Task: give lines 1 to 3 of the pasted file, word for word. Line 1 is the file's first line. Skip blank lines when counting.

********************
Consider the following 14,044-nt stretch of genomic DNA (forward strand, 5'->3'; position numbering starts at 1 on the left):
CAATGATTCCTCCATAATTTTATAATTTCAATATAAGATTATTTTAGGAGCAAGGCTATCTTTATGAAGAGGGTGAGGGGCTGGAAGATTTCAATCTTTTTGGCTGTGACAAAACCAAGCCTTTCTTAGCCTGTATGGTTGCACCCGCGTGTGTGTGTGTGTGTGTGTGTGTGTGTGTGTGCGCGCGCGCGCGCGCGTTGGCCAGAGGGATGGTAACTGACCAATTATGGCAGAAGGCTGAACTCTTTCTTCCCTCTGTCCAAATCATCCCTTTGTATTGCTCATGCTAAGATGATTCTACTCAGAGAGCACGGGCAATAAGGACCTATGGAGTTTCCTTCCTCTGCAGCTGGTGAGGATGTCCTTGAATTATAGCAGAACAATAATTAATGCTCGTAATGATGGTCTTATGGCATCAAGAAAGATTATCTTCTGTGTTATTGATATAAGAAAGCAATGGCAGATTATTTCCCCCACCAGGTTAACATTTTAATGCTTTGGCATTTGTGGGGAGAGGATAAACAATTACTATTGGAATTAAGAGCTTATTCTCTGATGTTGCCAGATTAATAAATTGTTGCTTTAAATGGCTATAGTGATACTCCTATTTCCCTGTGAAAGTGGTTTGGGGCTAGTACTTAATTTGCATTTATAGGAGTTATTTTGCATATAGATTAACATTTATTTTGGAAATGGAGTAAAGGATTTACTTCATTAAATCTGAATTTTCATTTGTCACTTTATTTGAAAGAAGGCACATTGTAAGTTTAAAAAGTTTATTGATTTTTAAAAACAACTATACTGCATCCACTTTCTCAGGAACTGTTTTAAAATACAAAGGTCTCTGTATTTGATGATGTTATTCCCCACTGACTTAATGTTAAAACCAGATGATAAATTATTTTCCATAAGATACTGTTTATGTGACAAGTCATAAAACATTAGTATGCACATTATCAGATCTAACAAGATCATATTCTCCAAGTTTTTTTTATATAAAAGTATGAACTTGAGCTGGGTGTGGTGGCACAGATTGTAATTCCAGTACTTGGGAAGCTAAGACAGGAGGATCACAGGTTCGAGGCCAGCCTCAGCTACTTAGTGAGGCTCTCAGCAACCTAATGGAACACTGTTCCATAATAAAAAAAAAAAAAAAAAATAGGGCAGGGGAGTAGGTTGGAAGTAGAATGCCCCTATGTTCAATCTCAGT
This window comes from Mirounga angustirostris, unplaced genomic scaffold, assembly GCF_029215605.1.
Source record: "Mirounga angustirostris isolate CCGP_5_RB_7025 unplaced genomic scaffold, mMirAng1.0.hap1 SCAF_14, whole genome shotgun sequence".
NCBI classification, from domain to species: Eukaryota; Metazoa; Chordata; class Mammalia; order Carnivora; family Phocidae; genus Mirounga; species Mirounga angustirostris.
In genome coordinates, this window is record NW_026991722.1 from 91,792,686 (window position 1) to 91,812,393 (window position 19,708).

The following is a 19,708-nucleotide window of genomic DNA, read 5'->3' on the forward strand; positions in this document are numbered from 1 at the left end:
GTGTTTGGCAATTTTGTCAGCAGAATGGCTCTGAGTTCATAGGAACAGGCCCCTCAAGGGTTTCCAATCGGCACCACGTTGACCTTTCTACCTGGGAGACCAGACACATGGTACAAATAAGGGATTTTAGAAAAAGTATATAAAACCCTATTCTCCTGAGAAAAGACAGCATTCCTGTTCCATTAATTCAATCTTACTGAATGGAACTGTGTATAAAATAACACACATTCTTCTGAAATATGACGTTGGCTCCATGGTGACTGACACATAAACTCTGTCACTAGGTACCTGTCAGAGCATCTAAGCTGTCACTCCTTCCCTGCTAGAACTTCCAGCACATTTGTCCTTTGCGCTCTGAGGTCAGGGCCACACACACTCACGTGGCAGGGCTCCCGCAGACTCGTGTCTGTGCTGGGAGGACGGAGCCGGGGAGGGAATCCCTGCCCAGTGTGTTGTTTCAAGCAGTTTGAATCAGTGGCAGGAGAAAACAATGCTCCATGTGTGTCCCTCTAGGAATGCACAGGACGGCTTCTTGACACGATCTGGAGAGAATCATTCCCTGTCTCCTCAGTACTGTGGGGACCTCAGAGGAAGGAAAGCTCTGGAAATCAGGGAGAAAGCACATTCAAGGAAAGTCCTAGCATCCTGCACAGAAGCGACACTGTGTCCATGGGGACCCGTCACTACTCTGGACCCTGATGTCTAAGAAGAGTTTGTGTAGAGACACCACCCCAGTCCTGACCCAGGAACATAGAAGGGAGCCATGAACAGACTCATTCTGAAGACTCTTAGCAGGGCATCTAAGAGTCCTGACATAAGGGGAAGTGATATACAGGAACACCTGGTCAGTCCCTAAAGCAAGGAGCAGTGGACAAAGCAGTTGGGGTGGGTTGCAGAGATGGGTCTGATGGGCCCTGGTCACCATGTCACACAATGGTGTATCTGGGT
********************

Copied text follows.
Consider the following 14,044-nt stretch of genomic DNA (forward strand, 5'->3'; position numbering starts at 1 on the left):
CAATGATTCCTCCATAATTTTATAATTTCAATATAAGATTATTTTAGGAGCAAGGCTATCTTTATGAAGAGGGTGAGGGGCTGGAAGATTTCAATCTTTTTGGCTGTGACAAAACCAAGCCTTTCTTAGCCTGTATGGTTGCACCCGCGTGTGTGTGTGTGTGTGTGTGTGTGTGTGTGTGCGCGCGCGCGCGCGCGTTGGCCAGAGGGATGGTAACTGACCAATTATGGCAGAAGGCTGAACTCTTTCTTCCCTCTGTCCAAATCATCCCTTTGTATTGCTCATGCTAAGATGATTCTACTCAGAGAGCACGGGCAATAAGGACCTATGGAGTTTCCTTCCTCTGCAGCTGGTGAGGATGTCCTTGAATTATAGCAGAACAATAATTAATGCTCGTAATGATGGTCTTATGGCATCAAGAAAGATTATCTTCTGTGTTATTGATATAAGAAAGCAATGGCAGATTATTTCCCCCACCAGGTTAACATTTTAATGCTTTGGCATTTGTGGGGAGAGGATAAACAATTACTATTGGAATTAAGAGCTTATTCTCTGATGTTGCCAGATTAATAAATTGTTGCTTTAAATGGCTATAGTGATACTCCTATTTCCCTGTGAAAGTGGTTTGGGGCTAGTACTTAATTTGCATTTATAGGAGTTATTTTGCATATAGATTAACATTTATTTTGGAAATGGAGTAAAGGATTTACTTCATTAAATCTGAATTTTCATTTGTCACTTTATTTGAAAGAAGGCACATTGTAAGTTTAAAAAGTTTATTGATTTTTAAAAACAACTATACTGCATCCACTTTCTCAGGAACTGTTTTAAAATACAAAGGTCTCTGTATTTGATGATGTTATTCCCCACTGACTTAATGTTAAAACCAGATGATAAATTATTTTCCATAAGATACTGTTTATGTGACAAGTCATAAAACATTAGTATGCACATTATCAGATCTAACAAGATCATATTCTCCAAGTTTTTTTTATATAAAAGTATGAACTTGAGCTGGGTGTGGTGGCACAGATTGTAATTCCAGTACTTGGGAAGCTAAGACAGGAGGATCACAGGTTCGAGGCCAGCCTCAGCTACTTAGTGAGGCTCTCAGCAACCTAATGGAACACTGTTCCATAATAAAAAAAAAAAAAAAAAATAGGGCAGGGGAGTAGGTTGGAAGTAGAATGCCCCTATGTTCAATCTCAGT
This window comes from Mirounga angustirostris, unplaced genomic scaffold, assembly GCF_029215605.1.